It was...okay. I think I was biased coming into this book because I don't care about Sylvia Plath that much, and I am not much of a historicist. The first half was almost unreadable - all it did was obsess over her social life in junior high and college. The second half was better when it talked about the Ted Hughes, but was still glacially paced. I understand that Plath's life was pretty short so there was not much to write about, but my problem with the book is that it's too mediated. No It was...okay. I think I was biased coming into this book because I don't care about Sylvia Plath that much, and I am not much of a historicist. The first half was almost unreadable - all it did was obsess over her social life in junior high and college. The second half was better when it talked about the Ted Hughes, but was still glacially paced. I understand that Plath's life was pretty short so there was not much to write about, but my problem with the book is that it's too mediated. No voices in the biography except the author's, and the author doesn't have a particularly engaging prose style. (I know this doesn't matter for a lot of people, especially for biographies, but it matters to me.) My favorite part was the center spread with the old photographs of Sylvia and her various friends and boyfriends. God she was a knockout.

  22. 5 out of 5

    Amanda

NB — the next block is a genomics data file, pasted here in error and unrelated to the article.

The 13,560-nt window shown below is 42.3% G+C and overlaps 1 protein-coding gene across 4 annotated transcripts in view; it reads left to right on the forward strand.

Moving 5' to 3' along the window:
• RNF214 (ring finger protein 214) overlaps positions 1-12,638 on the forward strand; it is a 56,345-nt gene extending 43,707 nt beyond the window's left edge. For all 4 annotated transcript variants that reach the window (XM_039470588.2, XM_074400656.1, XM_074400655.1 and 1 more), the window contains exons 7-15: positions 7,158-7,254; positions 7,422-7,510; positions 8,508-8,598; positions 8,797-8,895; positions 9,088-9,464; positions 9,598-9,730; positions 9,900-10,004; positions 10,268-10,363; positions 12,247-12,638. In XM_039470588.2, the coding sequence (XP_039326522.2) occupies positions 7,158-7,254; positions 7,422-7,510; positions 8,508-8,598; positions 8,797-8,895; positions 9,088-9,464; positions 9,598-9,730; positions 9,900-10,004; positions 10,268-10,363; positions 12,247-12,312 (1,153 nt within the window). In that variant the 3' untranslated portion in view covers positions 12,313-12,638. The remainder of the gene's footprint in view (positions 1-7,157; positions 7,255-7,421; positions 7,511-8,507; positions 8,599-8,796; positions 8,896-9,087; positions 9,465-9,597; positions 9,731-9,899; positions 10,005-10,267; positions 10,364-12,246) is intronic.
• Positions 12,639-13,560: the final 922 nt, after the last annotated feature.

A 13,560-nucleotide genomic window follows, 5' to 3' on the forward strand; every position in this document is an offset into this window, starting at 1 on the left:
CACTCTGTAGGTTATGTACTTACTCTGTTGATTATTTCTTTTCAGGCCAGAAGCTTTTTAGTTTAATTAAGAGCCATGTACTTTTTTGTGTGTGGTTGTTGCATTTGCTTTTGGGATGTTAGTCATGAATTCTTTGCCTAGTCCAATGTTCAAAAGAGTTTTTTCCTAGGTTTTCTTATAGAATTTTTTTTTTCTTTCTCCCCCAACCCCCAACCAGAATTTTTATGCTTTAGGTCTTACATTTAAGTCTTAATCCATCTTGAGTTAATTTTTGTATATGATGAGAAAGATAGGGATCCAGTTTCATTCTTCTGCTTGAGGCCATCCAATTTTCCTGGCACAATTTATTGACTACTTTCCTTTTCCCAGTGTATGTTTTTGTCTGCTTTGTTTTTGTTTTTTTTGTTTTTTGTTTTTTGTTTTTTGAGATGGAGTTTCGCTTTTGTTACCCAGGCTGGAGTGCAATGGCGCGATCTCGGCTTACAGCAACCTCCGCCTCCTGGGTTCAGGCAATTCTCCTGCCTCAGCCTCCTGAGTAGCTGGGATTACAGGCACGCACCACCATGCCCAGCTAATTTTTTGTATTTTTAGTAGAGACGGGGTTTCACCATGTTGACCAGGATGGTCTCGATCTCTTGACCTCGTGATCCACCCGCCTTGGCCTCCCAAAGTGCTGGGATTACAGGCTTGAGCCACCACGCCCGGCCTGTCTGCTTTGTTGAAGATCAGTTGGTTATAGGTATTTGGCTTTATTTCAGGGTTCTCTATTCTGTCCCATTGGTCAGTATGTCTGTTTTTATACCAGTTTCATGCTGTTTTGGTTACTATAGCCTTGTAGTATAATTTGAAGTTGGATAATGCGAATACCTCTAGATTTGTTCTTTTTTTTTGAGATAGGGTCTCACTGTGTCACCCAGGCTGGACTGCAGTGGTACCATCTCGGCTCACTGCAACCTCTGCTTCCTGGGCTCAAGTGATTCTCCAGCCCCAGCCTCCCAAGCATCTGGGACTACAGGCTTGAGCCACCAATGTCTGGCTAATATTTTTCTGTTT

The first half of this book was a little disappointing. The author got so caught up in Plath's social life and activities throughout college that he didn't really talk about her growth as a writer or a person. Her suicide attempt doesn't really make sense in the context of his story of her life, because he only talks about petty fights she has with other girls or breakups with her many boyfriends. However, once the book got around to describing Plath's adult life, her marriage to Ted Hughes, and The first half of this book was a little disappointing. The author got so caught up in Plath's social life and activities throughout college that he didn't really talk about her growth as a writer or a person. Her suicide attempt doesn't really make sense in the context of his story of her life, because he only talks about petty fights she has with other girls or breakups with her many boyfriends. However, once the book got around to describing Plath's adult life, her marriage to Ted Hughes, and her experiences as a female poet, it was much more interesting and relevant. It is kind of depressing though, that he wasn't allowed to quote any of her work in the book. I looked up some of the poems online as I was reading about them, but I think if they were included it would have made the book much more complete.

  23. 5 out of 5

    Kathryn